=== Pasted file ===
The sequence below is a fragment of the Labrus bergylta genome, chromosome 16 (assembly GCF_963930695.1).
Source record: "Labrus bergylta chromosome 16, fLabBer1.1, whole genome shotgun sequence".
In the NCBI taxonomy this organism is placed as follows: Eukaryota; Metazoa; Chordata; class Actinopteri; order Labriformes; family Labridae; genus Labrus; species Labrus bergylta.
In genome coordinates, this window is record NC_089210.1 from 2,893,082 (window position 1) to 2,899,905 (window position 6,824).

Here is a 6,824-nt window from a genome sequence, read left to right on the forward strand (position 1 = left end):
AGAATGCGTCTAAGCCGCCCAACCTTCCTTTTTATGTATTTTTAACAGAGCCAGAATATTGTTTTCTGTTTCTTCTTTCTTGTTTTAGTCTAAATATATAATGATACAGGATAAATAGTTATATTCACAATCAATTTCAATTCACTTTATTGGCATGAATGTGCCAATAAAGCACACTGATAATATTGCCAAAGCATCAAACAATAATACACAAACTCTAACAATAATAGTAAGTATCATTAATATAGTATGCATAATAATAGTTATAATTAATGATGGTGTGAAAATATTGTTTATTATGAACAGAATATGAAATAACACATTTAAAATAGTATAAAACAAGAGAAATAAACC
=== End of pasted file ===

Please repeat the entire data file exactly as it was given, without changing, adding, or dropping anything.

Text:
The sequence below is a fragment of the Labrus bergylta genome, chromosome 16 (assembly GCF_963930695.1).
Source record: "Labrus bergylta chromosome 16, fLabBer1.1, whole genome shotgun sequence".
In the NCBI taxonomy this organism is placed as follows: Eukaryota; Metazoa; Chordata; class Actinopteri; order Labriformes; family Labridae; genus Labrus; species Labrus bergylta.
In genome coordinates, this window is record NC_089210.1 from 2,893,082 (window position 1) to 2,899,905 (window position 6,824).

Here is a 6,824-nt window from a genome sequence, read left to right on the forward strand (position 1 = left end):
AGAATGCGTCTAAGCCGCCCAACCTTCCTTTTTATGTATTTTTAACAGAGCCAGAATATTGTTTTCTGTTTCTTCTTTCTTGTTTTAGTCTAAATATATAATGATACAGGATAAATAGTTATATTCACAATCAATTTCAATTCACTTTATTGGCATGAATGTGCCAATAAAGCACACTGATAATATTGCCAAAGCATCAAACAATAATACACAAACTCTAACAATAATAGTAAGTATCATTAATATAGTATGCATAATAATAGTTATAATTAATGATGGTGTGAAAATATTGTTTATTATGAACAGAATATGAAATAACACATTTAAAATAGTATAAAACAAGAGAAATAAACC